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Supply Chain Delays Disrupt California Tree Nut Exports

MANTECA (CBS) -- One of California's most valuable agricultural commodities, tree nuts, are not immune to the supply chain chaos impacting California ports and beyond.

Right now, obtaining shipping containers and getting bookings with shipping companies to get commodities like walnuts, pistachios and almonds takes time and more money than it has in years before.

"Last season I was paying $2,200 per container, now you're seeing prices close to like $5,000 or $6,000 per container," said Desiree Silva, vice president of Business Operations at California Valley Nut Company.

Silva said she could typically have 10 containers at her facility to load with walnuts and take to the Port of Oakland. Now, she said, she's lucky on days when she can get one or two.

Two truckloads of walnuts were headed out of the Yuba City headquarters of California Valley Nut Company in the second week of November. However, the same product was first set to go out October 21. Silva explained, she's had 5 delays on this particular shipment because of port congestion or a lack of available containers.

"Because of the congestion of Southern California have opted to skip Oakland to head back to Asia to save some time in their schedules," said Andrew Hwang, Manager of Maritime Business Development and International Marketing at the Port of Oakland.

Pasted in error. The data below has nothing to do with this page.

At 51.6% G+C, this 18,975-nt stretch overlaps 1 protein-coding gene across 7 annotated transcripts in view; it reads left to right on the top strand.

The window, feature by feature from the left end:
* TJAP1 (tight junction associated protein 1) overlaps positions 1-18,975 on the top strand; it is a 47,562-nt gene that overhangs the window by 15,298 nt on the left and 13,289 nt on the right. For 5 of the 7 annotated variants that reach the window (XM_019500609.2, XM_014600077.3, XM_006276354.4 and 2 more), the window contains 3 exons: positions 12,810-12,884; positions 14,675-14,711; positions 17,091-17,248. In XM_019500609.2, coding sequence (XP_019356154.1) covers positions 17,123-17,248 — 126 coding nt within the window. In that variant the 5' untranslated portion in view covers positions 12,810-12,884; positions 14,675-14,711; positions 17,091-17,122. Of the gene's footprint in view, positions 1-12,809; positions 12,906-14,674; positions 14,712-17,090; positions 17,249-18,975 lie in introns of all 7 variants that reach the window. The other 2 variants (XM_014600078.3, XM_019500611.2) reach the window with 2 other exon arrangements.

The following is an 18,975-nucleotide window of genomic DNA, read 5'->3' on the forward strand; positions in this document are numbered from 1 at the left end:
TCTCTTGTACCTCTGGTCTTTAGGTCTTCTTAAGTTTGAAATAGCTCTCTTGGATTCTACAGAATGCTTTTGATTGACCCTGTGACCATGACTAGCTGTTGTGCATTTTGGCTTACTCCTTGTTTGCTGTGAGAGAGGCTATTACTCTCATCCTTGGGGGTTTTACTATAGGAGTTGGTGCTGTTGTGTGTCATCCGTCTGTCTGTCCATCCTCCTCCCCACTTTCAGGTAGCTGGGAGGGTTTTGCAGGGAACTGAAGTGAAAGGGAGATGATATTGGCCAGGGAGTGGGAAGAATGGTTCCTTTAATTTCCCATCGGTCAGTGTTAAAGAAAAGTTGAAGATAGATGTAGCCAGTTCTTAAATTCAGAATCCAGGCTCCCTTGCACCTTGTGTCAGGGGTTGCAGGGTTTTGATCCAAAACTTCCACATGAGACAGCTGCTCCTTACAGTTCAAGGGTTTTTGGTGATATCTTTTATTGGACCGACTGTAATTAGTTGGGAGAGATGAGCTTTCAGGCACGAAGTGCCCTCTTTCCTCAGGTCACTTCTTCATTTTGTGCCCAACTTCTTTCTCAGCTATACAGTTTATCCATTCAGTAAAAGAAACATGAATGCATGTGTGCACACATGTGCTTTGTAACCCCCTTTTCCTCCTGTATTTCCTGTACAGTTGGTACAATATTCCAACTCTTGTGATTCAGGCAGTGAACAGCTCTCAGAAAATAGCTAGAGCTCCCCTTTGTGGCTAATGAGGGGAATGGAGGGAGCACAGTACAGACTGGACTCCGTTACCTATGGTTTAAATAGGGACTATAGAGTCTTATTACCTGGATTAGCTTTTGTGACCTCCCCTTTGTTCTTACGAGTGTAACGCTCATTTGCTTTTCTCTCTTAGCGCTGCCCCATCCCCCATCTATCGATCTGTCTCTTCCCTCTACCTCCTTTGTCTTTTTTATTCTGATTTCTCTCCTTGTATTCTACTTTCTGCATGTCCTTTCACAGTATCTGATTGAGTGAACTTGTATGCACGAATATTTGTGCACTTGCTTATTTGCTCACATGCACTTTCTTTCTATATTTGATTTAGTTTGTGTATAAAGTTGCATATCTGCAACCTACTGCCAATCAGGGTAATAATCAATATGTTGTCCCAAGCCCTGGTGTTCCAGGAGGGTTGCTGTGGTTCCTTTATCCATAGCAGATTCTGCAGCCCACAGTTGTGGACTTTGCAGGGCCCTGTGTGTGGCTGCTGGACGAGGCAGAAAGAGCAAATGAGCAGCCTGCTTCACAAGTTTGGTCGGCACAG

Hwang said the Port of Oakland is adding new direct routes to Asia to alleviate some of the backups at other California ports.

On the almond side of the tree nut industry, exports aren't moving as quickly as they should be.

"We should pack for every opportunity because every opportunity that is lost doesn't come again," said David Phippen with Travaille and Phippen, Inc. This third-generation almond-farming family business has expanded over the years from growing to include packing and shipping, too.

He said he used to worry about marketing, whether or not there would be a market for the commodity -- not being able to ship to people who want almonds, not something on his radar, typically. The last year hasn't been typical and the supply chain disruptions have caused disruptions to Phippen's day-to-day.

Warehouses that should have products moving through quickly, now, are stored with boxes of almonds ready to ship. That causes issues with storage because it's not the most effective use of space -- so while the warehouses look full, they could hold more.

Luckily, Phippen said, almonds are stable for up to two years. That doesn't mean he wants to keep that product for the period of time, but that he can -- and won't lose money on product if it goes undelivered this season.

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